A museum is characterized by a collection of often unique objects that form the core of its activities for exhibitions, education and research.
Objects or artifacts distinguish a museum from an archive or library, where contents are paper-based.
As the Maple Ridge Museum and Community Archives, we are in a unique position of what resources we have to offer the public.
A museum has a collecting policy for new acquisitions, so only objects in certain categories and of a certain quality are accepted into the collection.
This policy is informed by the overall mandate of the museum: to provide current, former and potential residents of our community with the means to make our history their own through the collection, preservation, and sharing of our historic images, documents and artifacts.
The process by which an object is formally included in the collection is called accessioning, and each object is given a unique number.
Before an object is accessioned, it must adhere to our collection policy, and the Maple Ridge Museum mandate.
As museums cannot collect everything, each potential new addition must be carefully considered as to its appropriateness for a given museum’s defined area of interest. Large museums will often have many sub-collections, each with their own criteria for collecting.
This brings us to a teaching collection, often to be used for demonstration purposes, as well as hands-on educational opportunities.
Items in teaching collections may be deaccessioned objects from the permanent collection which have been removed due to their poor or moderate condition and value or respective nature.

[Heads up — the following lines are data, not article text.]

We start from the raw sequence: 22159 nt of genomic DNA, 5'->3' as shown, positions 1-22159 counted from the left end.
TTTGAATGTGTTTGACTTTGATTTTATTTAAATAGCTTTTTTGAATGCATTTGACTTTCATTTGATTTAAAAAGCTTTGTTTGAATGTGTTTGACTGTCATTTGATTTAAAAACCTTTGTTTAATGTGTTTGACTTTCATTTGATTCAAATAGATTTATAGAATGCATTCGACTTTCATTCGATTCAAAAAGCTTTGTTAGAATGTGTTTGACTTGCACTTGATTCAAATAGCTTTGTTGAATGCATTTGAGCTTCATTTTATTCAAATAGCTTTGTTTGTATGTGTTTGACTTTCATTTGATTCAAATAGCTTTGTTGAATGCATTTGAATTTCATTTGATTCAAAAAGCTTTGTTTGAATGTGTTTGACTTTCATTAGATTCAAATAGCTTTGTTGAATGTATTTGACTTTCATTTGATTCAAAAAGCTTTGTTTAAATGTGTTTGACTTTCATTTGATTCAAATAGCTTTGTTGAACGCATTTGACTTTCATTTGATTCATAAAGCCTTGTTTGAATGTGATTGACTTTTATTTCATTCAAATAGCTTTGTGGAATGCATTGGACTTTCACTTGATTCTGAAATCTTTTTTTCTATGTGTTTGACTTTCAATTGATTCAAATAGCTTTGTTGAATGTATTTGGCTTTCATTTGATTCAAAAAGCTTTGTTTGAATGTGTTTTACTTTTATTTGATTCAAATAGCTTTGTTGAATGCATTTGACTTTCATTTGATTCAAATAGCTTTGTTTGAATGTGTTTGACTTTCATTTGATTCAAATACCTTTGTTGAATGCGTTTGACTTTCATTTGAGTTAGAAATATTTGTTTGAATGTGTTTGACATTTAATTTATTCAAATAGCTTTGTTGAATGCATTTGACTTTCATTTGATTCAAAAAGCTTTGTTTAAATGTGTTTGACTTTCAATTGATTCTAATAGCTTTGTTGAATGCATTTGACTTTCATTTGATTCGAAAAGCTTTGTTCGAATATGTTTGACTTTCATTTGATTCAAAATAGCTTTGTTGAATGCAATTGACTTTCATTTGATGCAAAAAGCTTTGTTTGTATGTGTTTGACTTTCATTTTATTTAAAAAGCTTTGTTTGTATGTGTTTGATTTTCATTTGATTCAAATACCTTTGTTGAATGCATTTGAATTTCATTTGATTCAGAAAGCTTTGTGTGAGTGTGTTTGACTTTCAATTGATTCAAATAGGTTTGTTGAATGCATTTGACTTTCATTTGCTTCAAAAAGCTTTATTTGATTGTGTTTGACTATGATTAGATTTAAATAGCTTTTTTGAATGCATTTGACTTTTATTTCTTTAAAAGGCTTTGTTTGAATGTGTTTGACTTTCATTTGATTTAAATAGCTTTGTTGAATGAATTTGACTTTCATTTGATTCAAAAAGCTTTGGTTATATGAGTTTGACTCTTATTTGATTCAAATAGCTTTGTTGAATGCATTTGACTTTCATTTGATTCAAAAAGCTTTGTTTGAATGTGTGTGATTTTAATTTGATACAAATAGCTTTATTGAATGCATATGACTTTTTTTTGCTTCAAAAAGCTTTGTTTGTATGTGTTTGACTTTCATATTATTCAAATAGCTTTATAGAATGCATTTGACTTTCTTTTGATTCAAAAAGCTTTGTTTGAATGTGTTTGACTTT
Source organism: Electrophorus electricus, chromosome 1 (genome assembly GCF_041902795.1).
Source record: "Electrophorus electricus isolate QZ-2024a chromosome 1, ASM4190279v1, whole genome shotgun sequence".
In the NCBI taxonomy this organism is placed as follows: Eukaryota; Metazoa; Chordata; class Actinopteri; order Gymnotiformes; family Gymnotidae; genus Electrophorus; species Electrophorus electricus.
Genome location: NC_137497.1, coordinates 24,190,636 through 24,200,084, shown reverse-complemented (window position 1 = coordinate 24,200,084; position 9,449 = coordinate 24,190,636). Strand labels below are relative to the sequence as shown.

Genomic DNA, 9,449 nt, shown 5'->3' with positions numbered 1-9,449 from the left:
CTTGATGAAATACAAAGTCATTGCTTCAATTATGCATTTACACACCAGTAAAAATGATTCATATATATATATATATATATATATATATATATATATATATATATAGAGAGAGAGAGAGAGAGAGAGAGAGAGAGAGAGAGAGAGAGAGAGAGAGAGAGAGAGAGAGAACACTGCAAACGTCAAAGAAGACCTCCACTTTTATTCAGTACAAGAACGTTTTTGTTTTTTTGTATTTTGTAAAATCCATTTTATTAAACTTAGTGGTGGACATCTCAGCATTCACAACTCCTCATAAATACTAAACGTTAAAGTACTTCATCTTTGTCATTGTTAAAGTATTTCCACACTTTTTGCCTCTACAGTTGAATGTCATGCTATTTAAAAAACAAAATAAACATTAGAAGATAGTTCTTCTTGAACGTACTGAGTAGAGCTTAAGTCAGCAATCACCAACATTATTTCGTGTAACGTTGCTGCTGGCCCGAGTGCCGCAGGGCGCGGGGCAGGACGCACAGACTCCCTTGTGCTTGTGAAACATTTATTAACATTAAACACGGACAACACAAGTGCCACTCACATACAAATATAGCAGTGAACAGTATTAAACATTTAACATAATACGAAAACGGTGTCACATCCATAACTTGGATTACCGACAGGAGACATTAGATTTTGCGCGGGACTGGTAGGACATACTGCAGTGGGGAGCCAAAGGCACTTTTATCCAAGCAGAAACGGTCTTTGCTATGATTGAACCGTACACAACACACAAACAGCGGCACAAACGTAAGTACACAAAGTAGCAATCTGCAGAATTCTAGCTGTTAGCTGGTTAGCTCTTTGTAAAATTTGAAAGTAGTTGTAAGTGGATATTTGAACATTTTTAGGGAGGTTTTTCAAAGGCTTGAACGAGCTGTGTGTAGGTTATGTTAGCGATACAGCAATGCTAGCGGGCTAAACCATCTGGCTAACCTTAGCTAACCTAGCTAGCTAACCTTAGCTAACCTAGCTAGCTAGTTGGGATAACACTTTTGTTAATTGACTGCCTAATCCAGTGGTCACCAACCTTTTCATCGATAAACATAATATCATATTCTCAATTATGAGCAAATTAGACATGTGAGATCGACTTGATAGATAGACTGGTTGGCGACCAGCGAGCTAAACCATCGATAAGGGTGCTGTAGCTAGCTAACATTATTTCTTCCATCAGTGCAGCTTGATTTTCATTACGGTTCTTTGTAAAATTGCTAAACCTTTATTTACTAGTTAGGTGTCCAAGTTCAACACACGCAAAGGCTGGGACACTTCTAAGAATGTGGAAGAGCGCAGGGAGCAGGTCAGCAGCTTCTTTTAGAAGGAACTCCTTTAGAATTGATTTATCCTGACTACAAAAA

Museum teaching collections offers object-based learning, emphasizing the links between real, tangible objects and historical analysis.
Collections connect students to their past, rich and varied cultures, events, inspiring ideas, and the places where history happened.
The teaching collection at the Maple Ridge Museum is something we are constantly adding to, and consists largely of tools and small, household appliances that are easily accessible for outreach activities.
The collection is also made up of various textiles that are repeats in the permanent collection.
Recently, the museum has taken in two quilts and a needle-work sampler (a piece of embroidery produced as a demonstration or test of skill in needlework) that have no specific provenance to Maple Ridge, but illustrate a type of hand stitching that is not widely showcased today.
Objects show marks of how they have been used. Allowing us access to ideas that may have been too fundamental to a person’s life ever to have been written down.
In the case of the quilts, a way of sewing with specific pieces of scrap fabric illustrate a larger story of wartime thrift.
While it is important to keep a tight rein on objects allowed into a museum collection, it is equally vital to allow room for growth of a teaching collection that can tell multiple stories and possibly answer bigger questions.
Why do we keep stuff and what do we learn from it?
And what does our fascination for objects from our past tell us about being human today?
– By Allison White, curator of the Maple Ridge Museum.